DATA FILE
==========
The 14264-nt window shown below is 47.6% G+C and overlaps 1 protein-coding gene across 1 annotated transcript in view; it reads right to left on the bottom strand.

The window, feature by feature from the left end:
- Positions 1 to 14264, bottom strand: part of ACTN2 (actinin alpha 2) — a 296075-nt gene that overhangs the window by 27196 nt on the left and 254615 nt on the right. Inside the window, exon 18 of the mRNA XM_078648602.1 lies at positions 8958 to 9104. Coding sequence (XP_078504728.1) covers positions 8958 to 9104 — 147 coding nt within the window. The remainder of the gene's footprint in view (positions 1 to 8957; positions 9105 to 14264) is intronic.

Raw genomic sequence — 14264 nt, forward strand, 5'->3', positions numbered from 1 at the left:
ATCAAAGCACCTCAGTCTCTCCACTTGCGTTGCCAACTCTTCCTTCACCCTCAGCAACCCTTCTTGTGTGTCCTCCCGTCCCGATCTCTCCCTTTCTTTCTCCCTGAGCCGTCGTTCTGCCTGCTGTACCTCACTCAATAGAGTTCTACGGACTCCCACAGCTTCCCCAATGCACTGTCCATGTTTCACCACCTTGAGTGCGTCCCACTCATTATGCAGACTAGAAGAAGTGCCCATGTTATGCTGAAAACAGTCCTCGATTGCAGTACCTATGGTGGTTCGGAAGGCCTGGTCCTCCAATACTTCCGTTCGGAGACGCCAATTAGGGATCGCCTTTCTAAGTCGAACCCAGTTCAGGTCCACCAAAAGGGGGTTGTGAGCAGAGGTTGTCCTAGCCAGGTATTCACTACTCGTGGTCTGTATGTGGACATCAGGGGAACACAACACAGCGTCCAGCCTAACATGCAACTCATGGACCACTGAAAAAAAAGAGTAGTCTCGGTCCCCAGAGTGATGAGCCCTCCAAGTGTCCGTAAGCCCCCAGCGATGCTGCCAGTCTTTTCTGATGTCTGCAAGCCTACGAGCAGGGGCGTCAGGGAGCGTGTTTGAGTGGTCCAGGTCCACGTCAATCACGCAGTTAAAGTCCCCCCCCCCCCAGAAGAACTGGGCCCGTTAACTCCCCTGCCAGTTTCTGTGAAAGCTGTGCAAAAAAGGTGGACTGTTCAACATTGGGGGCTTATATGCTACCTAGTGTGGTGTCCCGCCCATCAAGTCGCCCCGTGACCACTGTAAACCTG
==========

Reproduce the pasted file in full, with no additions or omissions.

The 14264-nt window shown below is 47.6% G+C and overlaps 1 protein-coding gene across 1 annotated transcript in view; it reads right to left on the bottom strand.

The window, feature by feature from the left end:
- Positions 1 to 14264, bottom strand: part of ACTN2 (actinin alpha 2) — a 296075-nt gene that overhangs the window by 27196 nt on the left and 254615 nt on the right. Inside the window, exon 18 of the mRNA XM_078648602.1 lies at positions 8958 to 9104. Coding sequence (XP_078504728.1) covers positions 8958 to 9104 — 147 coding nt within the window. The remainder of the gene's footprint in view (positions 1 to 8957; positions 9105 to 14264) is intronic.

Raw genomic sequence — 14264 nt, forward strand, 5'->3', positions numbered from 1 at the left:
ATCAAAGCACCTCAGTCTCTCCACTTGCGTTGCCAACTCTTCCTTCACCCTCAGCAACCCTTCTTGTGTGTCCTCCCGTCCCGATCTCTCCCTTTCTTTCTCCCTGAGCCGTCGTTCTGCCTGCTGTACCTCACTCAATAGAGTTCTACGGACTCCCACAGCTTCCCCAATGCACTGTCCATGTTTCACCACCTTGAGTGCGTCCCACTCATTATGCAGACTAGAAGAAGTGCCCATGTTATGCTGAAAACAGTCCTCGATTGCAGTACCTATGGTGGTTCGGAAGGCCTGGTCCTCCAATACTTCCGTTCGGAGACGCCAATTAGGGATCGCCTTTCTAAGTCGAACCCAGTTCAGGTCCACCAAAAGGGGGTTGTGAGCAGAGGTTGTCCTAGCCAGGTATTCACTACTCGTGGTCTGTATGTGGACATCAGGGGAACACAACACAGCGTCCAGCCTAACATGCAACTCATGGACCACTGAAAAAAAAGAGTAGTCTCGGTCCCCAGAGTGATGAGCCCTCCAAGTGTCCGTAAGCCCCCAGCGATGCTGCCAGTCTTTTCTGATGTCTGCAAGCCTACGAGCAGGGGCGTCAGGGAGCGTGTTTGAGTGGTCCAGGTCCACGTCAATCACGCAGTTAAAGTCCCCCCCCCCCCAGAAGAACTGGGCCCGTTAACTCCCCTGCCAGTTTCTGTGAAAGCTGTGCAAAAAAGGTGGACTGTTCAACATTGGGGGCTTATATGCTACCTAGTGTGGTGTCCCGCCCATCAAGTCGCCCCGTGACCACTGTAAACCTG